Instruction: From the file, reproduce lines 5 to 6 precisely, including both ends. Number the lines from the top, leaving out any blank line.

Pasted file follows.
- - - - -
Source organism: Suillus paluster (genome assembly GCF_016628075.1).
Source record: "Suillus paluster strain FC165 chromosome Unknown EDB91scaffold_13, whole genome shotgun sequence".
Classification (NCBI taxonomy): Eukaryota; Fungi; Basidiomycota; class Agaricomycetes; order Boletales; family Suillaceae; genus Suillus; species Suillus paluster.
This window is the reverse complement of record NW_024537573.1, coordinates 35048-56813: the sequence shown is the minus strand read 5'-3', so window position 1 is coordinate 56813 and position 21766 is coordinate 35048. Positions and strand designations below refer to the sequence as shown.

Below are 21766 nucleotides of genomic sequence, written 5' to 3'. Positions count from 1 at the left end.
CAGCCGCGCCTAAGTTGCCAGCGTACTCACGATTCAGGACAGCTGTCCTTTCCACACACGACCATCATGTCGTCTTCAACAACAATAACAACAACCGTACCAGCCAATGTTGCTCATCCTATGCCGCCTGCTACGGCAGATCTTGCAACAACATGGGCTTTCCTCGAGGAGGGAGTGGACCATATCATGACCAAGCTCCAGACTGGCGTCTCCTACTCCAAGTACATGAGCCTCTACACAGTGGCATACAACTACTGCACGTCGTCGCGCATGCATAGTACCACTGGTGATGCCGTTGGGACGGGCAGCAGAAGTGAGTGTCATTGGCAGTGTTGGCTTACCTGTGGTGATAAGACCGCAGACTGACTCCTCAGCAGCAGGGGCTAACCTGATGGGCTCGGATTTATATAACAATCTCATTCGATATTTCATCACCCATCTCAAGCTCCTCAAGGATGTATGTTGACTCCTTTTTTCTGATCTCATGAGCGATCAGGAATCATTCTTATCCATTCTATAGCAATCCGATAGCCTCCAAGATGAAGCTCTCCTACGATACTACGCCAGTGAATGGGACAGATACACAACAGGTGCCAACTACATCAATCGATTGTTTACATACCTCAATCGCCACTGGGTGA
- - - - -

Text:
Below are 21766 nucleotides of genomic sequence, written 5' to 3'. Positions count from 1 at the left end.
CAGCCGCGCCTAAGTTGCCAGCGTACTCACGATTCAGGACAGCTGTCCTTTCCACACACGACCATCATGTCGTCTTCAACAACAATAACAACAACCGTACCAGCCAATGTTGCTCATCCTATGCCGCCTGCTACGGCAGATCTTGCAACAACATGGGCTTTCCTCGAGGAGGGAGTGGACCATATCATGACCAAGCTCCAGACTGGCGTCTCCTACTCCAAGTACATGAGCCTCTACACAGTGGCATACAACTACTGCACGTCGTCGCGCATGCATAGTACCACTGGTGATGCCGTTGGGACGGGCAGCAGAAGTGAGTGTCATTGGCAGTGTTGGCTTACCTGTGGTGATAAGACCGCAGACTGACTCCTCAGCAGCAGGGGCTAACCTGATGGGCTCGGATTTATATAACAATCTCATTCGATATTTCATCACCCATCTCAAGCTCCTCAAGGATGTATGTTGACTCCTTTTTTCTGATCTCATGAGCGATCAGGAATCATTCTTATCCATTCTATAGCAATCCGATAGCCTCCAAGATGAAGCTCTCCTACGATACTACGCCAGTGAATGGGACAGATACACAACAGGTGCCAACTACATCAATCGATTGTTTACATACCTCAATCGCCACTGGGTGA